Bobby Kennedy, that is Robert Kennedy Jr., is a lawyer with political aspirations and an anti-vaxer. It's sad to see great potential wasted. What exactly he is supposed to do, given he has no scientific training whatever, is a mystery that only the Special Correspondent must be privy to.
3:21 - In response to a pediatrician's sign, "Vaccines don't cause autism... but they've only tested one vaccine. There's a lot more than just one."
Several studies have looked at vaccines other than MMR. Studies have been done for ingredients or adjuvants other than thimerosol, the first preservative that anti-vaxers claimed caused autism. There just is no link between autism and vaccines. One way to tell is to work backward, which medical researchers have done. They look at a large cohort of children with autism, then they check to see how many are vaccinated and not vaccinated, and compare that to the population at large. What did doctors and scientists find? No difference. Children who were autistic were not more likely to have been vaccinated than children who were not autistic, and children who were vaccinated were not more likely to be autistic. There was no correlation at all. So no matter how many individual vaccines were tested, the answer would have to be negative. It doesn't matter if they never test the next vaccine or the next. Autistic children are not more likely to have been vaccinated. Vaccinated children are not more likely to show signs of autism. Period. Can we finally put this idiot claim to rest? The CDC is pretty clear on this.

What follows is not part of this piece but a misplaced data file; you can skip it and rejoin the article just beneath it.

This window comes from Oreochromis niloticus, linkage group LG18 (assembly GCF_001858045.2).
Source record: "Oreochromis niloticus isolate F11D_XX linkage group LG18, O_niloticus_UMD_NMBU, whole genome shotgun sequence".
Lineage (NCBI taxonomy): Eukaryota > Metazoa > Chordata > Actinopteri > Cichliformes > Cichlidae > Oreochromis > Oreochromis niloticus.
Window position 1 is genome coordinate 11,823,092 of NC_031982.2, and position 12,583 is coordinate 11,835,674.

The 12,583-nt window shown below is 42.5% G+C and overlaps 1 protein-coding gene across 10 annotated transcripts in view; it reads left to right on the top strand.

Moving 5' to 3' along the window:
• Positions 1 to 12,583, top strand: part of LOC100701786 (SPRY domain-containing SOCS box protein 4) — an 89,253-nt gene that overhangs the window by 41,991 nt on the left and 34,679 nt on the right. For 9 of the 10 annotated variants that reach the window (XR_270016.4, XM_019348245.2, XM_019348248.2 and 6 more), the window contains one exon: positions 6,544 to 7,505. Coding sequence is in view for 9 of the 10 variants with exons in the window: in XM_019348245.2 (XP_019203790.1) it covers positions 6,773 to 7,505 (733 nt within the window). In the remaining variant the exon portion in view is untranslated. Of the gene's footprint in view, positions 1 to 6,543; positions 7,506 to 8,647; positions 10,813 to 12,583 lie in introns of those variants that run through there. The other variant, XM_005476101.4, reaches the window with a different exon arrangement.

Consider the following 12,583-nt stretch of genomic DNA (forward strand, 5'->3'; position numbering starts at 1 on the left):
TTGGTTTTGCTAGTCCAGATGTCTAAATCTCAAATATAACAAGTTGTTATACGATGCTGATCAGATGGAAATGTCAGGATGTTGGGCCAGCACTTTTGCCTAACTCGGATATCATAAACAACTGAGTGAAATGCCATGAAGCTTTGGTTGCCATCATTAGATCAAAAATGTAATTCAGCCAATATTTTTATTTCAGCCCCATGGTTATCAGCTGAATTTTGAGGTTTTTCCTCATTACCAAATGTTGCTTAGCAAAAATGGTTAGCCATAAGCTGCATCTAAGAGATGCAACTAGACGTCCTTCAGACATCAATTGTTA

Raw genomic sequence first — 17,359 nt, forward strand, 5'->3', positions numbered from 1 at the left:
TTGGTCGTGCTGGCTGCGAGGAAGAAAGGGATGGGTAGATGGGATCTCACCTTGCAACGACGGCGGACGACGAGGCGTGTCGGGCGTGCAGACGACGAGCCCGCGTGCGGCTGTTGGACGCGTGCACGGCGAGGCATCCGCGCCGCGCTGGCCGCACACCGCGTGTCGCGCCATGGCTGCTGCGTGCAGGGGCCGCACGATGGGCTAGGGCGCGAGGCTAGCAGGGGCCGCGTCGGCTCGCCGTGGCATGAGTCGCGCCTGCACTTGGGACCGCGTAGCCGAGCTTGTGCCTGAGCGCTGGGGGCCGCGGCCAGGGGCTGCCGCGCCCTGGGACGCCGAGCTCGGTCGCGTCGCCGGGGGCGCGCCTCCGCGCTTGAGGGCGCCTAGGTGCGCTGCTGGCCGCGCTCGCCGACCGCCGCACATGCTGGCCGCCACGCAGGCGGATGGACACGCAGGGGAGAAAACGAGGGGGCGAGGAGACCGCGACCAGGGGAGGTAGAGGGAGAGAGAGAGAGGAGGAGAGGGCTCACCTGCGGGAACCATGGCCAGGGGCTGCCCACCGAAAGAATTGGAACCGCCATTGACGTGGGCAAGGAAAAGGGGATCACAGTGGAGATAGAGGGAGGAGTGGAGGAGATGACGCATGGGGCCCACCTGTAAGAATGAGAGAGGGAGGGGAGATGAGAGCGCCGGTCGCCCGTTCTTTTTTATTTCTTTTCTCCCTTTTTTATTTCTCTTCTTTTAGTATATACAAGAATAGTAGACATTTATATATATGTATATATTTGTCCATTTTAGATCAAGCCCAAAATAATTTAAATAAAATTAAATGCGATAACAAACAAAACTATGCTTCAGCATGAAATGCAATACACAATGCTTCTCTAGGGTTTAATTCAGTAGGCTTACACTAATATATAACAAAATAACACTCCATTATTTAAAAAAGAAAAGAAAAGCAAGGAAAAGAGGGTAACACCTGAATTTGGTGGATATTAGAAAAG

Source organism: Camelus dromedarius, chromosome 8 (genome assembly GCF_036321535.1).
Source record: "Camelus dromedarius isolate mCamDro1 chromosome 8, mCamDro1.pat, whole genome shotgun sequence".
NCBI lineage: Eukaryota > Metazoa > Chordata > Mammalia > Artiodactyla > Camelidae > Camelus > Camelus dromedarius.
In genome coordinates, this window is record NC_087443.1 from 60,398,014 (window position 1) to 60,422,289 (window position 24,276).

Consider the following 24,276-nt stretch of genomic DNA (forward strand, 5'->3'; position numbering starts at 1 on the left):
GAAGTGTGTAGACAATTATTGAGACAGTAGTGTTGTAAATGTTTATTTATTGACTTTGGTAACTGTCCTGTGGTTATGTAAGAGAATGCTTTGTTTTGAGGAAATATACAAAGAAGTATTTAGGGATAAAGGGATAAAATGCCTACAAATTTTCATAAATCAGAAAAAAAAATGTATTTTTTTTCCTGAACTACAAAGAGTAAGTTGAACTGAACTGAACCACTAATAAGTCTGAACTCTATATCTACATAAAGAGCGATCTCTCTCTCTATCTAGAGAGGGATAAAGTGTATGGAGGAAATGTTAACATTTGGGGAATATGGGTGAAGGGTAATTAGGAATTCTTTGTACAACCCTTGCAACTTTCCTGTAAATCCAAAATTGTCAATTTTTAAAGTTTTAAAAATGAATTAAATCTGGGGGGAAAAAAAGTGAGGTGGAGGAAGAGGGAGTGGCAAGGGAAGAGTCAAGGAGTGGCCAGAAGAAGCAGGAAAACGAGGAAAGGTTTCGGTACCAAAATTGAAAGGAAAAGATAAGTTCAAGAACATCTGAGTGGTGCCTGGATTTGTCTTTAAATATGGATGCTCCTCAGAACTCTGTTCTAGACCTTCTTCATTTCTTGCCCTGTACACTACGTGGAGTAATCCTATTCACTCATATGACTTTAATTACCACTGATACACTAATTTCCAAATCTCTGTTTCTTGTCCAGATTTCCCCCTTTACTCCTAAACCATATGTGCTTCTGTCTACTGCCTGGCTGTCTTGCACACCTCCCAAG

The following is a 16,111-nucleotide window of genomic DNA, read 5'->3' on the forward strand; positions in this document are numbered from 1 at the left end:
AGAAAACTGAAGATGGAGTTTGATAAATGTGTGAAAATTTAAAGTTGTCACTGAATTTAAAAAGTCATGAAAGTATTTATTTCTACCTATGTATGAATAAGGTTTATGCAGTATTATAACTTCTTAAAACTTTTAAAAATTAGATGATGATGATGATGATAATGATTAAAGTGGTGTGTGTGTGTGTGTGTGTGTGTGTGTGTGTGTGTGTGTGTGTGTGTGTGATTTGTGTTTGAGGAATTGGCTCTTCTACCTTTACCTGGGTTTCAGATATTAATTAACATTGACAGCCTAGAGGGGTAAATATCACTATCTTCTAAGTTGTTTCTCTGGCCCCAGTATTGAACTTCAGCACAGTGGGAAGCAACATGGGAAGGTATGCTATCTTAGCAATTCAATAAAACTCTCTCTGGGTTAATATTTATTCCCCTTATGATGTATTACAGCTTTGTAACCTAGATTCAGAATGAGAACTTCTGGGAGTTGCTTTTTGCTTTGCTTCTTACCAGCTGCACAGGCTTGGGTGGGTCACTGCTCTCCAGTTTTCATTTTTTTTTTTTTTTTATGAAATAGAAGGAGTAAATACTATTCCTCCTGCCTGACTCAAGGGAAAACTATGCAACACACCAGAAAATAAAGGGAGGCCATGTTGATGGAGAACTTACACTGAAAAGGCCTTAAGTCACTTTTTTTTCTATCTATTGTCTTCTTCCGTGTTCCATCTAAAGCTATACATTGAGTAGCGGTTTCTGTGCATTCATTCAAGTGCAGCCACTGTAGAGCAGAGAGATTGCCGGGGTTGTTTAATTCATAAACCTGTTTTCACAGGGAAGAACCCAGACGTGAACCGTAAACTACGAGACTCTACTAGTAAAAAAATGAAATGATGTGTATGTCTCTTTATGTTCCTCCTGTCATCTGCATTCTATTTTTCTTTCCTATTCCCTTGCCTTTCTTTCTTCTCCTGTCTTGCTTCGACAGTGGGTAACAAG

3:46 - One of the marchers taunts him, asking how his Polio is doing. "My son actually has what used to be called Polio, he got it from a vaccination, transverse myelitis." Coleman rejoins.
No, he didn't. Because we don't use the OPV in the US and you can't get Polio from the IPV. And Transverse Myelitis (TM) was never the same as Polio Myelitis. Just because they both end in "myelitis," that doesn't mean they are the same illness. Johns Hopkins provides the following description.
"Transverse Myelitis (TM) is a disorder caused by inflammation of the spinal cord. It is characterized by symptoms and signs of neurologic dysfunction in motor and sensory tracts on both sides of the spinal cord. The involvement of motor and sensory control pathways frequently produce altered sensation, weakness and sometimes urinary or bowel dysfunction."